BioMesh  Project

An All-Hex Meshing Strategy for Bifurcation Geometries

Software Download
User's Guide

Single Bifurcation Model

Multiple Bifurcation Model

Data Source: Prof. Francis Loth, UIC

 Data Source : Arizona State University


Bifurcation is very common in all natural flow carriers (example arteries, veins etc.).  Most of the numerical flow simulation using  Navier-Stokes equations require a high quality discretization of computational domain into 2D (Triangles, Quadrilaterals or Polygons) or 3D simplexes ( tetrahedra, hexahedral, prism, or hybrid).  The selection of element shape is decided by the solver, accuracy and resource requirements. Unstructured tetrahedral mesh, although, much simpler to generate,  may require large number of elements to resolve very small scale phenomenon compared to structured or unstructured hexahedral  mesh.
In this project, we implement a robust algorithm to generate All-Hex elements in bifurcation and tubes arbitrary shapes  arising in subject specific computational hemodynamics modelling. The key components of our approach are the use of a natural co-ordinate system, derived from the solutions of Laplace's equations that follows the tubular vessels. We demonstrate with many different geometric models, that a very high quality hex mesh can be generated in a fast and accurate way.

Data Sets:

For the following geometric models, you may download
1.   Surface Triangulation
2.   Tetrahedral Volume Mesh
3.   Hexahedral Volume Mesh ( Level I, II and III )

Qmesh1 Qmesh Qmesh Qmesh Qmesh Qmesh Qmes

Acknowledge:   All the visualization have been done using ParaView Software.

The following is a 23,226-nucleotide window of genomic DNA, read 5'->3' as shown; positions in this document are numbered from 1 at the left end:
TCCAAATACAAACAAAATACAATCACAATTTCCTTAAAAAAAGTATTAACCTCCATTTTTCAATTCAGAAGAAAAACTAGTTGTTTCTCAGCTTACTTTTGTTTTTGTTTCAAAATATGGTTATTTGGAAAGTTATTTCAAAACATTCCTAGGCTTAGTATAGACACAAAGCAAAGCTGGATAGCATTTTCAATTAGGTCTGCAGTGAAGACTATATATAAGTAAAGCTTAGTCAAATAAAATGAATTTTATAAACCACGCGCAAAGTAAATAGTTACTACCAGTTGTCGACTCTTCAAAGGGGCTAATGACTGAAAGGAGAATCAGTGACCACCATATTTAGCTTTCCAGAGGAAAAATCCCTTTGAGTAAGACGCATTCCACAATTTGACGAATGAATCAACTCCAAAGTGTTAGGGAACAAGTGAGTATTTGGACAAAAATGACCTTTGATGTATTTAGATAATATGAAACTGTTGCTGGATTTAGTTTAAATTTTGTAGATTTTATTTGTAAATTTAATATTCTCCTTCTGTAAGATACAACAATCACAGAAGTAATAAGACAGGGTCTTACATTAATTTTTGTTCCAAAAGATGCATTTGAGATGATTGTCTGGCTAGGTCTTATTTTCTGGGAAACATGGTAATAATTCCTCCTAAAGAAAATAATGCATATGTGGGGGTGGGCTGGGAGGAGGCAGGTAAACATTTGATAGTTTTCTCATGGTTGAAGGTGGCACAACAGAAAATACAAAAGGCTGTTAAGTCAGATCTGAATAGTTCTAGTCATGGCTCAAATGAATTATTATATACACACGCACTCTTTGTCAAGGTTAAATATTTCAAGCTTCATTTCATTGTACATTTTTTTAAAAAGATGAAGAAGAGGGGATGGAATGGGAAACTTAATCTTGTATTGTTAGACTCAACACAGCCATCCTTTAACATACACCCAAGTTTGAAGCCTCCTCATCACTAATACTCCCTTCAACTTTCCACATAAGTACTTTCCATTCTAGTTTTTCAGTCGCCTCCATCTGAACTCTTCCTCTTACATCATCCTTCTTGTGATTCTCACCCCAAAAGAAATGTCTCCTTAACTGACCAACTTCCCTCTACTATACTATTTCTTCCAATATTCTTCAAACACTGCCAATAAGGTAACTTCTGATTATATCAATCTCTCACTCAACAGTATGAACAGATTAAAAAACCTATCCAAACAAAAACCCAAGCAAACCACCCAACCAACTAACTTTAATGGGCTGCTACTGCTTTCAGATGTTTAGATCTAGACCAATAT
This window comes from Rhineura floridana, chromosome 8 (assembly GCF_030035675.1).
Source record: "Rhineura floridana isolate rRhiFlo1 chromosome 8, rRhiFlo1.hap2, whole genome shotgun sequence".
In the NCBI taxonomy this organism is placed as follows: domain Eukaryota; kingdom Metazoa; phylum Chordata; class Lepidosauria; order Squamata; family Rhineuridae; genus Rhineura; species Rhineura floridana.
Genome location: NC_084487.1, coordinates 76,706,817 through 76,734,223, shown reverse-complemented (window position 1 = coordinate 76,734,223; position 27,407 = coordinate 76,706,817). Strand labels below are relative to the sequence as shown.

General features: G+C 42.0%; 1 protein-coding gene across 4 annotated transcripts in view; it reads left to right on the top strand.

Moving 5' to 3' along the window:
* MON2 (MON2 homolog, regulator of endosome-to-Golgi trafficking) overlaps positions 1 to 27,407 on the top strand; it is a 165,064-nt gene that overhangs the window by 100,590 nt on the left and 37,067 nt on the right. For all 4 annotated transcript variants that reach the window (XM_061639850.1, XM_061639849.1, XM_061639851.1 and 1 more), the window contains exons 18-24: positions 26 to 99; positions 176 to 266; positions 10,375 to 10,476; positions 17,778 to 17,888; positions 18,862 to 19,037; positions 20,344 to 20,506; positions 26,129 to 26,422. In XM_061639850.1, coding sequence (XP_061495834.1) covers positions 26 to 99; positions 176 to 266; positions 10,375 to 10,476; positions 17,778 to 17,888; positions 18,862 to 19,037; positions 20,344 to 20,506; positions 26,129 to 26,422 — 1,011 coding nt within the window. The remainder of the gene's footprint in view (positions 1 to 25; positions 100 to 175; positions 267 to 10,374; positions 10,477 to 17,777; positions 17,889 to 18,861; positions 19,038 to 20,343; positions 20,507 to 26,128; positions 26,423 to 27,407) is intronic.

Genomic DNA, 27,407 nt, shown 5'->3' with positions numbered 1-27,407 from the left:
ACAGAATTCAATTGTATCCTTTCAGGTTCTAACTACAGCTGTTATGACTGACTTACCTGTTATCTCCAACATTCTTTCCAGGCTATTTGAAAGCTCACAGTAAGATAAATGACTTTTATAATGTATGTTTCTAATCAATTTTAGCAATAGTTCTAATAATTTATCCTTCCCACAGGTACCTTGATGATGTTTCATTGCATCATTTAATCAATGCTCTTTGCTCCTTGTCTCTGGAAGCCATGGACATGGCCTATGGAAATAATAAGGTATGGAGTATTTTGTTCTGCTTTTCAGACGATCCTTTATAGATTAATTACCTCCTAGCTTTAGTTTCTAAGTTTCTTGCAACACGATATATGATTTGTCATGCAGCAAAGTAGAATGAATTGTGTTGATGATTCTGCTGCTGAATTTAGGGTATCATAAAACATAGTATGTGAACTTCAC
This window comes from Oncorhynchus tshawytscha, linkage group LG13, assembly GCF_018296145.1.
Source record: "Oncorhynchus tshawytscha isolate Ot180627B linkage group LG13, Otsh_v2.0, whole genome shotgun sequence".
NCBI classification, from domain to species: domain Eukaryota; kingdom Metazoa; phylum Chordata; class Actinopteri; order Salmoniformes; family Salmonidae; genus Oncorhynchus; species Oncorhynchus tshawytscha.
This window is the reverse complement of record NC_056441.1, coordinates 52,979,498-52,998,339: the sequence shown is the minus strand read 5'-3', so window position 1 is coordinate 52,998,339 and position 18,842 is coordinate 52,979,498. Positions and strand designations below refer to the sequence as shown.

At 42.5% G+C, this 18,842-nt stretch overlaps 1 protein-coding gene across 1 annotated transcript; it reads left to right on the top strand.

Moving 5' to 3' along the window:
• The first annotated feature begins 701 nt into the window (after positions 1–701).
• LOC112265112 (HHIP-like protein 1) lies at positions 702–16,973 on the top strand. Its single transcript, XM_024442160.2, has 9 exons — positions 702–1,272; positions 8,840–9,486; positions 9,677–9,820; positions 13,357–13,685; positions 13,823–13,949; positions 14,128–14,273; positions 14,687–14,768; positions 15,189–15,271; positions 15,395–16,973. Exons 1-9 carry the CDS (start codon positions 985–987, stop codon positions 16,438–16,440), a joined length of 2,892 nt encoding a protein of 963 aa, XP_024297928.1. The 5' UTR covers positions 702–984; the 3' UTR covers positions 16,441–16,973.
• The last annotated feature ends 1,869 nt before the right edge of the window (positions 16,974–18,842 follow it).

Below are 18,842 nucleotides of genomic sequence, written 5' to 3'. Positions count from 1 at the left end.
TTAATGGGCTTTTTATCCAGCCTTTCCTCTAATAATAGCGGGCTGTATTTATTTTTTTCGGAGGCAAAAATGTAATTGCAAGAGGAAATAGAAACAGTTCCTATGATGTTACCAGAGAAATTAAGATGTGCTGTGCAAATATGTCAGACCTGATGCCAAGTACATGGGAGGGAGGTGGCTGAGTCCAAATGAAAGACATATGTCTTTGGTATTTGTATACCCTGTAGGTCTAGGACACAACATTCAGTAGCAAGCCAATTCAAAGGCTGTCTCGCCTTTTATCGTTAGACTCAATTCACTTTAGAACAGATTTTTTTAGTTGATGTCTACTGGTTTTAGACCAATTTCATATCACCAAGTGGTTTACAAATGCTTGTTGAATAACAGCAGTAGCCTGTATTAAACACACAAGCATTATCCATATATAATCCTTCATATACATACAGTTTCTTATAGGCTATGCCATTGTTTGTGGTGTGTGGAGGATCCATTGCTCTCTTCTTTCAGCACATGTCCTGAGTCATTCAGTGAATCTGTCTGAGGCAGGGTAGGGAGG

Table of Contents

1.    Introduction
2.    Procedure
2.1     Surface Reconstruction
2.2     Classify Surface Vertices
2.3     Tetrahedral Volume Mesh Generation
2.4     Solving Heat Conduction Problems
2.5     Constructing Primary Chips
2.6     Constructing Split and Simple Chips
2.7     Applying Mesh Templates on each Chip
2.8     Smoothing QuadMesh on each Chip.
2.9     Create Volume Mesh
2.10   Apply Volume Mesh Optimization and Obtain Quality Measures
3.    Performance Results

A general pipeline starting from image acquisition from various modalities till the mesh generation for the numerical simulation is as follows.  One of the main goal of this project is to automate the entire process with minimal human intervention.


Given a general bifurcation geometry as shown below, our algorithm will generate a high quality all hexahedral mesh in the tubular domain satisfying two requirements:

  1. No two cross sections intersect.
  2. Each cross section is orthogonal to the vessel wall.
  3. Number of hexahedral elements must be small and predictable.


       Fig:  (I)   Domain decomposition of a vascular geometry into six regions 
(II)  Each region is mapped to a canonical  half cylinder

Some existing general purpose all-hex mesh algorithms

  1. Whisker Weaving ( Timorthy J. Tautges )
  2. Plastering ( Steven J. Owen )
  3. Medial Axis Decomposition
  4. Octree

All the above algorithms have been used in varieties of applications. Compared to a general purpose approach, our domain specific approach has the following features.

1.    Specifically designed for tubes and bifurcations,
2.    Easy to implement  with reusable software components ( > 90 % reuse)
3.    Produce very high quality mesh.
4.    Number of mesh elements and spacing can be controlled.
5.    Numerically robust. 

We have been using these geometries to study turbulence in human carotid arteries which develop atherosclerosis causing stokes. For more details, read an article from Dr. Paul Fischer entitled "Stroke Busters in Turbulent Blood

Domain Decomposition:

The fundamental problem with the bifurcation problem is related to "Domain Decomposition". How can we divide the three vascular tubes into three domain, each of the domain should be topologically equivalent to a one-dimensional tube. The following pictures describe the decomposition performed by our method.